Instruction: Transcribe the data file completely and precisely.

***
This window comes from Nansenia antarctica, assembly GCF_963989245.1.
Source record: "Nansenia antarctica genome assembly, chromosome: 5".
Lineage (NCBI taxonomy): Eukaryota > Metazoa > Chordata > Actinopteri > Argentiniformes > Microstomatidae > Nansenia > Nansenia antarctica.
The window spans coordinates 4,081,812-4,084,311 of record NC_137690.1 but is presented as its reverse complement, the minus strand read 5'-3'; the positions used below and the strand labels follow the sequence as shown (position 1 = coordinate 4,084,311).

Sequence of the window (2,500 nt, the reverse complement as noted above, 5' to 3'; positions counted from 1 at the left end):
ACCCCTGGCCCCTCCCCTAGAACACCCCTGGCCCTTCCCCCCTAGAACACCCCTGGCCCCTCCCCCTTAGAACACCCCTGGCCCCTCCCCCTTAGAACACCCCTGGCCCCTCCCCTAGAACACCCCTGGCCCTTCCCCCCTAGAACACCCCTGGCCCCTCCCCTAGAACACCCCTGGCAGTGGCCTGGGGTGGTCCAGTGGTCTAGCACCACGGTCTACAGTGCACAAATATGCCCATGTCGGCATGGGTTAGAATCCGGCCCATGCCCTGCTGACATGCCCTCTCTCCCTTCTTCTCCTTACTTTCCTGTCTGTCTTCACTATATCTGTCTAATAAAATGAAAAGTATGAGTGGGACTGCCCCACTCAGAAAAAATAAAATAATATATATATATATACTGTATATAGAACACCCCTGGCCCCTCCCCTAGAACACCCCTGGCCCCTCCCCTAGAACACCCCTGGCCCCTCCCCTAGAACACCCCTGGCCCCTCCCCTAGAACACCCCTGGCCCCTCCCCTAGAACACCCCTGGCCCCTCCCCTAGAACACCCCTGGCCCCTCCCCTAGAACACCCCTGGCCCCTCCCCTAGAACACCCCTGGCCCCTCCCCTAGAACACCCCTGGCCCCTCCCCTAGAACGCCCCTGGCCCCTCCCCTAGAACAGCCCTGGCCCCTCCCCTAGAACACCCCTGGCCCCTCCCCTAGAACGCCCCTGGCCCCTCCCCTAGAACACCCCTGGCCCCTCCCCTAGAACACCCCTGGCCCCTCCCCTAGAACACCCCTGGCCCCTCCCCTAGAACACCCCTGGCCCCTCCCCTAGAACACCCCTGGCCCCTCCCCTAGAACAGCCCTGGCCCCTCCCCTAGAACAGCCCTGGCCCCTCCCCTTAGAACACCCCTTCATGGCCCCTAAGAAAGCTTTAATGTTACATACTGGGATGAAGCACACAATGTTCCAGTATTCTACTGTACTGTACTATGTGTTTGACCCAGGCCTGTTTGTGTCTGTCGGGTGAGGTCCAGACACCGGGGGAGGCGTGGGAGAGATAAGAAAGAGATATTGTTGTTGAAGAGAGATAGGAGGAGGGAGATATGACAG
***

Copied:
This window comes from Nansenia antarctica, assembly GCF_963989245.1.
Source record: "Nansenia antarctica genome assembly, chromosome: 5".
Lineage (NCBI taxonomy): Eukaryota > Metazoa > Chordata > Actinopteri > Argentiniformes > Microstomatidae > Nansenia > Nansenia antarctica.
The window spans coordinates 4,081,812-4,084,311 of record NC_137690.1 but is presented as its reverse complement, the minus strand read 5'-3'; the positions used below and the strand labels follow the sequence as shown (position 1 = coordinate 4,084,311).

Sequence of the window (2,500 nt, the reverse complement as noted above, 5' to 3'; positions counted from 1 at the left end):
ACCCCTGGCCCCTCCCCTAGAACACCCCTGGCCCTTCCCCCCTAGAACACCCCTGGCCCCTCCCCCTTAGAACACCCCTGGCCCCTCCCCCTTAGAACACCCCTGGCCCCTCCCCTAGAACACCCCTGGCCCTTCCCCCCTAGAACACCCCTGGCCCCTCCCCTAGAACACCCCTGGCAGTGGCCTGGGGTGGTCCAGTGGTCTAGCACCACGGTCTACAGTGCACAAATATGCCCATGTCGGCATGGGTTAGAATCCGGCCCATGCCCTGCTGACATGCCCTCTCTCCCTTCTTCTCCTTACTTTCCTGTCTGTCTTCACTATATCTGTCTAATAAAATGAAAAGTATGAGTGGGACTGCCCCACTCAGAAAAAATAAAATAATATATATATATATACTGTATATAGAACACCCCTGGCCCCTCCCCTAGAACACCCCTGGCCCCTCCCCTAGAACACCCCTGGCCCCTCCCCTAGAACACCCCTGGCCCCTCCCCTAGAACACCCCTGGCCCCTCCCCTAGAACACCCCTGGCCCCTCCCCTAGAACACCCCTGGCCCCTCCCCTAGAACACCCCTGGCCCCTCCCCTAGAACACCCCTGGCCCCTCCCCTAGAACACCCCTGGCCCCTCCCCTAGAACGCCCCTGGCCCCTCCCCTAGAACAGCCCTGGCCCCTCCCCTAGAACACCCCTGGCCCCTCCCCTAGAACGCCCCTGGCCCCTCCCCTAGAACACCCCTGGCCCCTCCCCTAGAACACCCCTGGCCCCTCCCCTAGAACACCCCTGGCCCCTCCCCTAGAACACCCCTGGCCCCTCCCCTAGAACACCCCTGGCCCCTCCCCTAGAACAGCCCTGGCCCCTCCCCTAGAACAGCCCTGGCCCCTCCCCTTAGAACACCCCTTCATGGCCCCTAAGAAAGCTTTAATGTTACATACTGGGATGAAGCACACAATGTTCCAGTATTCTACTGTACTGTACTATGTGTTTGACCCAGGCCTGTTTGTGTCTGTCGGGTGAGGTCCAGACACCGGGGGAGGCGTGGGAGAGATAAGAAAGAGATATTGTTGTTGAAGAGAGATAGGAGGAGGGAGATATGACAG